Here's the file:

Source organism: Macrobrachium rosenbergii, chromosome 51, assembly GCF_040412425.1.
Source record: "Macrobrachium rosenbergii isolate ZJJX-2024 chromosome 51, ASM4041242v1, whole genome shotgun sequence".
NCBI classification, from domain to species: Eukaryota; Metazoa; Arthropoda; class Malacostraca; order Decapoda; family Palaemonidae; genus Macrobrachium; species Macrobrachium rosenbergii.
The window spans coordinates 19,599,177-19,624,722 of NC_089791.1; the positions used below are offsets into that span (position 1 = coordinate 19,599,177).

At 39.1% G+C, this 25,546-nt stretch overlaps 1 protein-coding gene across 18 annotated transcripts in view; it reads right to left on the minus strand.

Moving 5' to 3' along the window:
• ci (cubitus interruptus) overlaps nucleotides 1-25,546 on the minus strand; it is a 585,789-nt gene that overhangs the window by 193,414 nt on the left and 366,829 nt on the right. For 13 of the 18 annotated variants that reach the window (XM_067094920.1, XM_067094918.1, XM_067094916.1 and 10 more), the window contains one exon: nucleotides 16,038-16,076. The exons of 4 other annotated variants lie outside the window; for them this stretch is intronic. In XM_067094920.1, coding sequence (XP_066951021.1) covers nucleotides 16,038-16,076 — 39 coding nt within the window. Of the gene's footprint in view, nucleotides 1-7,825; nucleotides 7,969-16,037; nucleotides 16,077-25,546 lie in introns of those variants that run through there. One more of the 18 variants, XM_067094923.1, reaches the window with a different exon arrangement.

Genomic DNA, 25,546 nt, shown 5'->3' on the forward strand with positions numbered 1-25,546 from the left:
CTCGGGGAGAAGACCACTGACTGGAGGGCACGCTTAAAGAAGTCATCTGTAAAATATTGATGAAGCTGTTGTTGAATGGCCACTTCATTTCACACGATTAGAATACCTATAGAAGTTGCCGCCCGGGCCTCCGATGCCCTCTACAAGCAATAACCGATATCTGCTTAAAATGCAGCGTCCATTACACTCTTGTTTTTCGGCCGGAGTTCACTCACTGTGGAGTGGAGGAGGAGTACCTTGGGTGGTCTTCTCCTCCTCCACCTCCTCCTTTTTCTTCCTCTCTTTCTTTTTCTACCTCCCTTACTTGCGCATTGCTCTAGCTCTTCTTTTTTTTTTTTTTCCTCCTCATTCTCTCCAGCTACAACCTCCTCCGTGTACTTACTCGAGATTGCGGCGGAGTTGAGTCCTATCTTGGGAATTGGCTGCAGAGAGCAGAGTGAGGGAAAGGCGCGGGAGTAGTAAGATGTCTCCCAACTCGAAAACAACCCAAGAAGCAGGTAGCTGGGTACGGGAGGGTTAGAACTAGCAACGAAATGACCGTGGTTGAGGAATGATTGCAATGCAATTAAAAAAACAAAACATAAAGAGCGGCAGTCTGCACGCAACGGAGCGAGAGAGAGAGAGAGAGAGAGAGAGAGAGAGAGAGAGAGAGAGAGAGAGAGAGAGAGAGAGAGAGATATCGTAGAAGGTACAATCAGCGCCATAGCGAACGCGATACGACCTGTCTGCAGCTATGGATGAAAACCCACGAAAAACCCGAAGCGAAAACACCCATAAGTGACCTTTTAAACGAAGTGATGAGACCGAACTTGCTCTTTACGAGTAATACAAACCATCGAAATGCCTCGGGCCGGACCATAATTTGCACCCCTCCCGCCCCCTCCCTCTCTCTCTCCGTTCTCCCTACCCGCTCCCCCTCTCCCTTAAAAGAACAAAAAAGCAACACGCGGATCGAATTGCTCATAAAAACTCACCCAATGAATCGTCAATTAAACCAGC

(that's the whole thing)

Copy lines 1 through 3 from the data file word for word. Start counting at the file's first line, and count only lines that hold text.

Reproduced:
Source organism: Macrobrachium rosenbergii, chromosome 51, assembly GCF_040412425.1.
Source record: "Macrobrachium rosenbergii isolate ZJJX-2024 chromosome 51, ASM4041242v1, whole genome shotgun sequence".
NCBI classification, from domain to species: Eukaryota; Metazoa; Arthropoda; class Malacostraca; order Decapoda; family Palaemonidae; genus Macrobrachium; species Macrobrachium rosenbergii.